As the localized food movement picks up steam, city dwellers have to get creative in order to jump on board. Luckily, the D.C. region is fairly ahead of the curve when it comes to one component that provides fresh, local produce – the farmers’ market.
But the surge in farmers markets has created a new dynamic for farmers and vendors, and some have even seen a decrease in sales.
Bob Wollam owns the flower garden Wollam Gardens in Jeffersonton, Va., and sells cut flowers to area markets and stores. He said he’s noticed a drop in sales at farmers markets, but an increase at Whole Foods. With the growing popularity of farmers markets, Wollam said it’s becoming “more than can be supported by all these farmers.”
In addition to Glover Park, Wollam has vendors at Penn Quarter, Arlington, Bethesda, Dupont Circle and Tri-County markets. Out of those seven, Wollam reports sales are down at six of them.
“There has just been an incredible proliferation of farmers markets,” he said.
Will Morrow, who used to sell his farm-raised chicken, lamb, goats and rabbit at several markets, has pared down his sites to just Glover Park. Instead, most of the food from Whitmore Farm is now sold to restaurants. Morrow said he still works the Glover Park market because it’s one of his favorites and “I do like interacting with the public.”
Though he doesn’t participate in too many, Morrow said he thinks the surge of farmers markets is a bonus for customers because it fuels competition, ultimately netting a better product for consumers.
“It raises the bar for quality, they get more choices,” he said.
Morrow was the new farmer on the block several years ago, when he was working to get the Whitmore Farm name out. And the markets really helped him in that endeavor.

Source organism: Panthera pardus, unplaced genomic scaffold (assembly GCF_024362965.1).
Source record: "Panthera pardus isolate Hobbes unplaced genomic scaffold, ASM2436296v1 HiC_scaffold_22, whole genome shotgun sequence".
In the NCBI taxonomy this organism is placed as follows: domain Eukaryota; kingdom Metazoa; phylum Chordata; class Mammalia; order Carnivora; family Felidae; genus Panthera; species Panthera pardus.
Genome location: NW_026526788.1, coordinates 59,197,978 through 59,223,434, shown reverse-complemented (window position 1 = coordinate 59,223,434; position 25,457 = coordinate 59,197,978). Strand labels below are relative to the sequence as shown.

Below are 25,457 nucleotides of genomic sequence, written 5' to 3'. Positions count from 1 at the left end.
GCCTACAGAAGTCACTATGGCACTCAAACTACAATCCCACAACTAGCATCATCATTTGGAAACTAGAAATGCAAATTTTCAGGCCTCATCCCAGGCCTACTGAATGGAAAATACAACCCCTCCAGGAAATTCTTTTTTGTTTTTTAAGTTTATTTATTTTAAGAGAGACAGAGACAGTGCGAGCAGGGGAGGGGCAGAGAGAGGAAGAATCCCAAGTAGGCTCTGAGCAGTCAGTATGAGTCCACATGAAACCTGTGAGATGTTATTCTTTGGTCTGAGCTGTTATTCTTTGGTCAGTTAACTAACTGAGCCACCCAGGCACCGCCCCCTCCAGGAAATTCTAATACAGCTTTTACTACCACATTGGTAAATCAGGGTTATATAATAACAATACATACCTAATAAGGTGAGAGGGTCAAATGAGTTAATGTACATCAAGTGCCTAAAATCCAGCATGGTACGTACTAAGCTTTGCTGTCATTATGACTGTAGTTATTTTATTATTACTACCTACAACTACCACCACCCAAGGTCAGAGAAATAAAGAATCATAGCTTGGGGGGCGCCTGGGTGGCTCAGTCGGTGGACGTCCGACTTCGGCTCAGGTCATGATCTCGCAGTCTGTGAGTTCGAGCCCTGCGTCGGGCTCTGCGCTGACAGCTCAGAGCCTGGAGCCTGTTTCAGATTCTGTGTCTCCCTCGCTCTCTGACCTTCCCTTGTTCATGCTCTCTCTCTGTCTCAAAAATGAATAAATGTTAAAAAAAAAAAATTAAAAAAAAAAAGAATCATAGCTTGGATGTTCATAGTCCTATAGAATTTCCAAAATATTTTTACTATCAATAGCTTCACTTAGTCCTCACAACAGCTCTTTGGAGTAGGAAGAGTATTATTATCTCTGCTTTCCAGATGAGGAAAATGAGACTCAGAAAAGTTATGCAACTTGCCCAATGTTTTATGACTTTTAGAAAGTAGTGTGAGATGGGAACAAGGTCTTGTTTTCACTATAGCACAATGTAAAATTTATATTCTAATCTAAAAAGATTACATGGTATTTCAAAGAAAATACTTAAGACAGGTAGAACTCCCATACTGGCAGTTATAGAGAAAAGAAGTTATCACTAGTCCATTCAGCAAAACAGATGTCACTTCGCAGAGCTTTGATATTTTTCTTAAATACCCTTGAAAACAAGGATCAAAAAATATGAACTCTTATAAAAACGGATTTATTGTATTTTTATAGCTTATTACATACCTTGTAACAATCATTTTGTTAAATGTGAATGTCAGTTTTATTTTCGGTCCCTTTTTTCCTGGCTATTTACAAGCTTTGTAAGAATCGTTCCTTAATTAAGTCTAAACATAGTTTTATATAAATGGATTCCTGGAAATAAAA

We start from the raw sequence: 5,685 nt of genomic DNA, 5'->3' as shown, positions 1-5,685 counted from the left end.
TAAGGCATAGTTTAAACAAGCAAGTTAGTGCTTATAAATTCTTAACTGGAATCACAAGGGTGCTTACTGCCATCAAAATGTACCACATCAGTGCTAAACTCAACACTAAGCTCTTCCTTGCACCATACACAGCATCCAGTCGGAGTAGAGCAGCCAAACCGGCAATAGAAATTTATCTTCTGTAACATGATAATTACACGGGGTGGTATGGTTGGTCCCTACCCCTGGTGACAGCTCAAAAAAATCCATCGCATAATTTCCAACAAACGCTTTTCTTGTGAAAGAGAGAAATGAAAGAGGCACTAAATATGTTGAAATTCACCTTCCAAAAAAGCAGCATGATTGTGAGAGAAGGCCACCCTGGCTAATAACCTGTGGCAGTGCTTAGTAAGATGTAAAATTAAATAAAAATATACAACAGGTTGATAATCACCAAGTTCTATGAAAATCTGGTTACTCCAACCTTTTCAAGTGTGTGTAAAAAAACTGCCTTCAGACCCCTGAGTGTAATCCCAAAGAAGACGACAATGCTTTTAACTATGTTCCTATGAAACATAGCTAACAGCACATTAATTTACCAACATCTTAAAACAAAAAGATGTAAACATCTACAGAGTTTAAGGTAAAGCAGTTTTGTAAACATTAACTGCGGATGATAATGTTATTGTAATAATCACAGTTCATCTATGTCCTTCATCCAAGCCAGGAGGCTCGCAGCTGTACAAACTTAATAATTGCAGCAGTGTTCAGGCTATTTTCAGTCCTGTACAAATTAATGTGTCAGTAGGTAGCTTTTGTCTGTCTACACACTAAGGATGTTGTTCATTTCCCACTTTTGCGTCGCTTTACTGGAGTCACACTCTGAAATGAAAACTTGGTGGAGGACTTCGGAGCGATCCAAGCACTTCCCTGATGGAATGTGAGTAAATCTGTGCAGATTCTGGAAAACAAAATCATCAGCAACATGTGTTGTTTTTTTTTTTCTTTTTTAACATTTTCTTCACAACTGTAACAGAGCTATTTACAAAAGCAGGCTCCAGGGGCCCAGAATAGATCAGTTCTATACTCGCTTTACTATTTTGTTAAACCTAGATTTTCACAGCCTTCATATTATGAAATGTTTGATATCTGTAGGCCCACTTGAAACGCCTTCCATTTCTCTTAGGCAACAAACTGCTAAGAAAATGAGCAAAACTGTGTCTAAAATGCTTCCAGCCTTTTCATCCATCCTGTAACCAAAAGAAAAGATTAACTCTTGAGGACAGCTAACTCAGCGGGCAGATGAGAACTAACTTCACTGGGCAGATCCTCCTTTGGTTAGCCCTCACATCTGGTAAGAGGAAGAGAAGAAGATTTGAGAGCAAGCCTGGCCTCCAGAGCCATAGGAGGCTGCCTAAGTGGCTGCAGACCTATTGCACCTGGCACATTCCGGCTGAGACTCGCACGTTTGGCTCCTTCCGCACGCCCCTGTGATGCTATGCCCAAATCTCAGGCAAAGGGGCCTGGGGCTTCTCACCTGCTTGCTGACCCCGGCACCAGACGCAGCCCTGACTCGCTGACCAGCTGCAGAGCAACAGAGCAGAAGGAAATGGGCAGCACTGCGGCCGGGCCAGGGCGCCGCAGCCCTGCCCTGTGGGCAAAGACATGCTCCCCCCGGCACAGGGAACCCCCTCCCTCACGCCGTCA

“I view them as small-business incubators,” he said. “You can experiment with different products and packaging. It’s the chance to test the marketplace.”
For example, Morrow said he was unsure how customers would respond to rabbit meat, which turned out to be a top seller.
“It was an invaluable learning experience,” he said.
Now, with markets popping up all over, Morrow said new, small-scale farms would have the chance to participate.
However, with farmers markets becoming accessible to virtually every neighborhood in the region, each one strives for its individuality to keep consumers coming back.
Saturday’s clear skies and sunny weather provided the perfect backdrop for the Glover Park-Burleith market, where kids marveled at a magician, families listened to live bluegrass music, and just about everyone sampled the available harvest. In its third year, market staff members have employed new techniques to create a neighborhood atmosphere at the Glover Park market, and to turn the weekly event into a sort of meeting place.
“We try to bring as many special events as we can so we can attract the different demographics in town,” said Lauren Shweder Biel, executive director of DC Greens, which runs the Glover Park market.
“Our numbers are steadily increasing, but the number of farmers markets in DC is exponentially increasing.”
Besides the music and entertainment, Biel’s market also uses a variety of lunch trucks to attract customers.
“We’re always coming up with ways to draw people to market,” she said. “No [farm managers] can be complacent in that.”
But ultimately, people come to farmers markets for the food. Biel said it’s definitely a concern if vendors are reporting sluggish sales.
“I think I worry about that every single week,” she said. “I work extremely hard to make sure that we’re getting the word out about the amazing products that they’re bringing.”
So getting creative and adding special events to the farmers market repertoire is becoming essential.
“None of us are the only act in town,” she added.
For now at least, it seems farmers will have to learn to juggle the many area markets, as the desire for local produce shows no sign of cooling off any time soon, Biel and Morrow said.
“It’s occurring nationally, people are becoming more mindful of their eating habits and how it affects their health and animal welfare,” Morrow said.
“If you buy local, that means more often than not, you’ll be purchasing from small family farms that tend to farm more sustainably and they’re not going to rely on a lot of heavy chemicals. If you just focus on local, everything else kind of comes along with it.”
And in the D.C. region, the mecca for fresh, local food is the farmers market, which continues to grow in popularity, whether or not farmers can keep up.
“I don’t think it’s reached its peak,” Morrow said. “The demand is really, really high.”